Next-Gen Spectrum Crunch

Spectrum availability will be a barrier for LTE deployment, finds a new Unstrung Insider report

Michelle Donegan, Contributing Editor, Light Reading

November 7, 2007

2 Min Read
Next-Gen Spectrum Crunch

As the standards for next-generation wireless systems evolve, one of the biggest hurdles to overcome will be spectrum availability, finds a new Unstrung Insider report.

According to the report, Evolved HSPA and the Roadmap to LTE, Long-Term Evolution (LTE) has emerged as the frontrunner to become the next-generation wireless standard.NTT DoCoMo Inc. (NYSE: DCM) is the operator spearheading the technology's development, while Verizon Wireless and Vodafone Group plc (NYSE: VOD) recently said they were both developing LTE. (See DoCoMo Tests 'Super 3G' and Verizon, Vodafone Head for LTE.)

The major vendors with LTE research and development initiatives are Alcatel-Lucent (NYSE: ALU), Ericsson AB (Nasdaq: ERIC), Huawei Technologies Co. Ltd. , Nokia Networks , and Nortel Networks Ltd. .

But the key barrier to LTE deployment is the lack of available spectrum. And LTE needs a lot of spectrum.

According to an International Telecommunication Union, Radiocommunication Sector (ITU-R) report, between 1280 MHz and 1720 MHz of spectrum will be needed by 2020 to meet expected traffic growth. Not including spectrum already allocated for mobile communications, the report finds that an additional 1 GHz of spectrum needs to be found for future mobile communications technologies.

The World Radiocommunication Conference 2007 (WRC) in Geneva, which is where the world's spectrum regulators meet every four years, is currently debating which spectrum should be identified for next-generation mobile communications.

The UMTS Forum has lobbied the WRC for 100 MHz of frequencies in the UHF bands to be allocated to mobile communications. This spectrum is also referred to as the "digital dividend," because it will become available as broadcasters switch from analog to digital TV. (See UMTS Forum Wants Spectrum.)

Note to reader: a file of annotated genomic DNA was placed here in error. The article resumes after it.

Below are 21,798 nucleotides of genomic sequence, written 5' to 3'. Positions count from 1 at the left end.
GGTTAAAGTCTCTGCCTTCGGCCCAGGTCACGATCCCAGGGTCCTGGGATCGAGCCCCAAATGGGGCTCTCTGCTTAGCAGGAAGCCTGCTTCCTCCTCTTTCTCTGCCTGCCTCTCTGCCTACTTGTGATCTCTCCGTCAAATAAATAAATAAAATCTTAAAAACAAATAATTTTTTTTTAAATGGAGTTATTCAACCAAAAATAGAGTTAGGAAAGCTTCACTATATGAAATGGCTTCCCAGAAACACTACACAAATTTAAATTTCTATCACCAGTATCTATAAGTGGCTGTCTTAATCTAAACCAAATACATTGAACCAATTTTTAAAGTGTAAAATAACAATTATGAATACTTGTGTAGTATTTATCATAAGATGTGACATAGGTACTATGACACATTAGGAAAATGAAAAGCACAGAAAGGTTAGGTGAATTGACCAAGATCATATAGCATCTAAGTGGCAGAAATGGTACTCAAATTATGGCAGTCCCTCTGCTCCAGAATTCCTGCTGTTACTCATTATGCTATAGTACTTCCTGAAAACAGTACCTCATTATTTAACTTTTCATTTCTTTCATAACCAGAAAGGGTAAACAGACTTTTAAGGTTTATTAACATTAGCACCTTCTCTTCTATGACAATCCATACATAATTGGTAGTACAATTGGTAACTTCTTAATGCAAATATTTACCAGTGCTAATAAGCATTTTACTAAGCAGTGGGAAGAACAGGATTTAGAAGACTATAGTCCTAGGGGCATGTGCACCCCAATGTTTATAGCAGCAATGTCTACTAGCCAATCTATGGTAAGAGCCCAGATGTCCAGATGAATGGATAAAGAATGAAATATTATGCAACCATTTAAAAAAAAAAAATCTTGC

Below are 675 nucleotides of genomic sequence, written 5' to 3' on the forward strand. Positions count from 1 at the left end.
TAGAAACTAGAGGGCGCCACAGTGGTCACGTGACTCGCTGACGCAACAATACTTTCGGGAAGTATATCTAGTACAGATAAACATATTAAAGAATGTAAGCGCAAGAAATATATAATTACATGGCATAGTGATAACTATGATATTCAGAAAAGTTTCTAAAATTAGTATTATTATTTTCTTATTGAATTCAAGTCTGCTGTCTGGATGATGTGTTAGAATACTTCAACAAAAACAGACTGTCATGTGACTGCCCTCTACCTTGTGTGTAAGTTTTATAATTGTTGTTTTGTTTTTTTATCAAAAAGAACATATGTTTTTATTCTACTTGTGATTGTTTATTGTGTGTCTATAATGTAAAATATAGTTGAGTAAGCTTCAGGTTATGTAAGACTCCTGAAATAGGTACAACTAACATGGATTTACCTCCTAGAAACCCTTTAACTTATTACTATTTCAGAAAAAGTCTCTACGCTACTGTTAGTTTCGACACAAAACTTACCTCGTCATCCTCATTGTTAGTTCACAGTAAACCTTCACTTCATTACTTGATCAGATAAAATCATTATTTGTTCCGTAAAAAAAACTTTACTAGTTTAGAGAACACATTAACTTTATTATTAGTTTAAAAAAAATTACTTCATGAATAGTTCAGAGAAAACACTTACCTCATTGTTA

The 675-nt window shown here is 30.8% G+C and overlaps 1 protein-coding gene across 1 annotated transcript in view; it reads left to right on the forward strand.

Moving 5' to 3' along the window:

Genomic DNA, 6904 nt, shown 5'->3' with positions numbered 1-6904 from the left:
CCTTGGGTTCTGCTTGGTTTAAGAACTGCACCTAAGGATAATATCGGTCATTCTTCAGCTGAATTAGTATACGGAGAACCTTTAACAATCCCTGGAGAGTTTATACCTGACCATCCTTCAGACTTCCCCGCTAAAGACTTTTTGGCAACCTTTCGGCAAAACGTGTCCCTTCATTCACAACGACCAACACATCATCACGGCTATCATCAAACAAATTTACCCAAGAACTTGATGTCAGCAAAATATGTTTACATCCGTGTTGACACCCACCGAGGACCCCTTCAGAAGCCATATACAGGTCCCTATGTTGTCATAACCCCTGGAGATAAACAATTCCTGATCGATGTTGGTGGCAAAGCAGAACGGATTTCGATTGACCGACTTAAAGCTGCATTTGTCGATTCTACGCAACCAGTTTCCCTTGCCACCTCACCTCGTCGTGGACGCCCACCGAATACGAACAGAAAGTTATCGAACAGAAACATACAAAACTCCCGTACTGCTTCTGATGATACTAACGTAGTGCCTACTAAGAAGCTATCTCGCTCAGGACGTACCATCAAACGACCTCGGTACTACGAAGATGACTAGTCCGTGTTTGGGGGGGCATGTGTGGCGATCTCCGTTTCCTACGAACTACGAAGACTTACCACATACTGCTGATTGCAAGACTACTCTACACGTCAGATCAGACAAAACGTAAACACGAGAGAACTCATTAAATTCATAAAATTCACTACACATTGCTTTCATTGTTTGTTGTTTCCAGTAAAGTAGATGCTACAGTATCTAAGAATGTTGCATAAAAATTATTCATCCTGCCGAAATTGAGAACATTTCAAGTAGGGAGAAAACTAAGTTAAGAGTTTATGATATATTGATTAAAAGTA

"It's vital that crucial spectrum decisions are made without delay at WRC-07, giving operators and manufacturers a clear target to plan their technical and commercial strategies for the years ahead," said Jean-Pierre Bienaimé, chairman of the UMTS Forum, in a press release. "Now is the right time to identify new spectrum for IMT. Typically, it has taken around a decade from spectrum being identified to its availability and licensing."

Another lobbying group is the Next Generation Mobile Networks (NGMN) initiative, which was founded by China Mobile Communications Corp. , KPN Mobile , NTT DoCoMo, Salt SA , Sprint Corp. (NYSE: S), T-Mobile International AG , and Vodafone. This group wants channel widths of 20 MHz in the sub 1 GHz frequencies and 100 MHz in frequency bands between 2 GHz and 5 GHz.

The Unstrung Insider report evaluates the pros and cons of the different spectrum possibilities for next-generation wireless.

The WRC concludes on November 16, and its decisions will shape the future of mobile communications.

— Michelle Donegan, European Editor, Unstrung

The report, Evolved HSPA & the Roadmap to LTE, is available as part of an annual subscription (12 monthly issues) to Unstrung Insider, priced at $1,595. Individual reports are available for $900. To subscribe, please visit:

About the Author(s)

Michelle Donegan

Contributing Editor, Light Reading

Michelle Donegan is an independent technology writer who has covered the communications industry on both sides of the Pond for the past twenty years.

Her career began in Chicago in 1993 when Telephony magazine launched an international title, aptly named Global Telephony. Since then, she has upped sticks (as they say) to the UK and has written for various publications, including Communications Week International, Total Telecom, Light Reading, Telecom Titans and more.

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